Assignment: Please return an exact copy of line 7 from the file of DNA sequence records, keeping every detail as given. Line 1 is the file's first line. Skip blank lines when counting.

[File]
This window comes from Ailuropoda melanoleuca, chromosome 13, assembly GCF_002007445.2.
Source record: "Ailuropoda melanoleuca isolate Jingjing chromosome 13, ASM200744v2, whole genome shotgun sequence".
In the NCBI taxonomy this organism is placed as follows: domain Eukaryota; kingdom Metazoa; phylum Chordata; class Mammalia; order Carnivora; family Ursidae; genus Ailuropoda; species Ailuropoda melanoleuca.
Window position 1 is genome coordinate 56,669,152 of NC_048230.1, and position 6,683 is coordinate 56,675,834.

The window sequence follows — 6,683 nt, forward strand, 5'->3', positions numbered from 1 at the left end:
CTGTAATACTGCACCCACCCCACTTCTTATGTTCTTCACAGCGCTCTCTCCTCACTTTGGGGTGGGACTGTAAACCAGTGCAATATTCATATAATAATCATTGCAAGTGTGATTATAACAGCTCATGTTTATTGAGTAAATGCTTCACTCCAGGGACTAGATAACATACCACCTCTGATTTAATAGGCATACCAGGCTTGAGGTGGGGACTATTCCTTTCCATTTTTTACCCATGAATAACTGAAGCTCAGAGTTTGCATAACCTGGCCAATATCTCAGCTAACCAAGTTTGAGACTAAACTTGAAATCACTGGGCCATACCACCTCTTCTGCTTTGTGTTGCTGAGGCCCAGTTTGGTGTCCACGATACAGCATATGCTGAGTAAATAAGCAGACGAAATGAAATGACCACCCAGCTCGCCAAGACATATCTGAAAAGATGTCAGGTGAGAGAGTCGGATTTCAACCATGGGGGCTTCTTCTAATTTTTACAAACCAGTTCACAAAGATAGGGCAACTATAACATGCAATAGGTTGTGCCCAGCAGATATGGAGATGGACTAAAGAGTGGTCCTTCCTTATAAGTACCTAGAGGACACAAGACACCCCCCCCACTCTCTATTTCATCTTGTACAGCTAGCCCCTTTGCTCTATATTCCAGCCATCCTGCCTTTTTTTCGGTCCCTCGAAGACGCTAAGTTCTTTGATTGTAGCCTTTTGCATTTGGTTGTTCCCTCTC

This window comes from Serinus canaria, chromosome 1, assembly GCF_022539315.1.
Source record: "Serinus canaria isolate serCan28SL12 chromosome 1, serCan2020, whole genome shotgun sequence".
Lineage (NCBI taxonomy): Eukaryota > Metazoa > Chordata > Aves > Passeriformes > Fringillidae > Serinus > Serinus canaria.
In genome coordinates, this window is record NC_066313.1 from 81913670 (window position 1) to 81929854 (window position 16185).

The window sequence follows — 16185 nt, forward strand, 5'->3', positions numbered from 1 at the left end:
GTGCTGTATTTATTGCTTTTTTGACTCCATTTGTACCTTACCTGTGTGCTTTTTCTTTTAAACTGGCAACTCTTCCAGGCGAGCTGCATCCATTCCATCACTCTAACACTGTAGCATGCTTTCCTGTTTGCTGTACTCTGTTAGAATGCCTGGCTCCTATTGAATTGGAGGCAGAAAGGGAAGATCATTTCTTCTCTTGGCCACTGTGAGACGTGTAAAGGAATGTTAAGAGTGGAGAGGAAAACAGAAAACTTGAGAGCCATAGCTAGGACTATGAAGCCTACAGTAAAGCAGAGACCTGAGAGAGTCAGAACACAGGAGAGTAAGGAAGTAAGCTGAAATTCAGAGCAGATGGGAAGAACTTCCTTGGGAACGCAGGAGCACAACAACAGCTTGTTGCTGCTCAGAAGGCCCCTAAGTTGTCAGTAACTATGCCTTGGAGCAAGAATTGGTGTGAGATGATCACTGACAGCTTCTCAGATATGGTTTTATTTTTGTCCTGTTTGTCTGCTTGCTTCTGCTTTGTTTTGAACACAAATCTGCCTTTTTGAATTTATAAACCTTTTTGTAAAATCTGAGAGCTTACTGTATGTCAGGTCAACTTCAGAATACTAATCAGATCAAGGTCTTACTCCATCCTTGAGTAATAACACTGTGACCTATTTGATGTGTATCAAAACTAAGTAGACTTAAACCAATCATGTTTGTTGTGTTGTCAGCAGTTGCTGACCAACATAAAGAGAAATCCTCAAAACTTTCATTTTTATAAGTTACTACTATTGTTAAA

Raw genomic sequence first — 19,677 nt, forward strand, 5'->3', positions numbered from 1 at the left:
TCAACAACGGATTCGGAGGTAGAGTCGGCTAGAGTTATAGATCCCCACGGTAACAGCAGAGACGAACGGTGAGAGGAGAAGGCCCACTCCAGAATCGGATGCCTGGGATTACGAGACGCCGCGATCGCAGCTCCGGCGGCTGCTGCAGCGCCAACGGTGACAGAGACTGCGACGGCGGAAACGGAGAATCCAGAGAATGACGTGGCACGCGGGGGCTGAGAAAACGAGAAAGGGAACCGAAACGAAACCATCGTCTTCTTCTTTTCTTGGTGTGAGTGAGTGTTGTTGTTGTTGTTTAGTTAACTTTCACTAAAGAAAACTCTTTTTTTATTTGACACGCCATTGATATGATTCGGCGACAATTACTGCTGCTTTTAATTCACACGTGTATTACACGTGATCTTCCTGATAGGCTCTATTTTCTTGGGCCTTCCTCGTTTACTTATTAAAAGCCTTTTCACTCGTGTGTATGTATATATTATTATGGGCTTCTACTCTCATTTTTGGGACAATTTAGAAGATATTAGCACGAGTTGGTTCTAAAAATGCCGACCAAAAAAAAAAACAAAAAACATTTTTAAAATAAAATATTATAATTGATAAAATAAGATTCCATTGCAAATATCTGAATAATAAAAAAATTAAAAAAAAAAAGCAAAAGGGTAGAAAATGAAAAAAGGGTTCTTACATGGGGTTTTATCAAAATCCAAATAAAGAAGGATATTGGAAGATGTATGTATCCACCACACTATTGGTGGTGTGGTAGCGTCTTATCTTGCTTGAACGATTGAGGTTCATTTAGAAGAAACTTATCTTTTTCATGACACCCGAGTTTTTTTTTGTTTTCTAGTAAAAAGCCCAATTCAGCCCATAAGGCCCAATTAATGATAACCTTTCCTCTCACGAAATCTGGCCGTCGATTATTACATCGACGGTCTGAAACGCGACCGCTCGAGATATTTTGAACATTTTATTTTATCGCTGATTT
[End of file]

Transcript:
This window comes from Serinus canaria, chromosome 1, assembly GCF_022539315.1.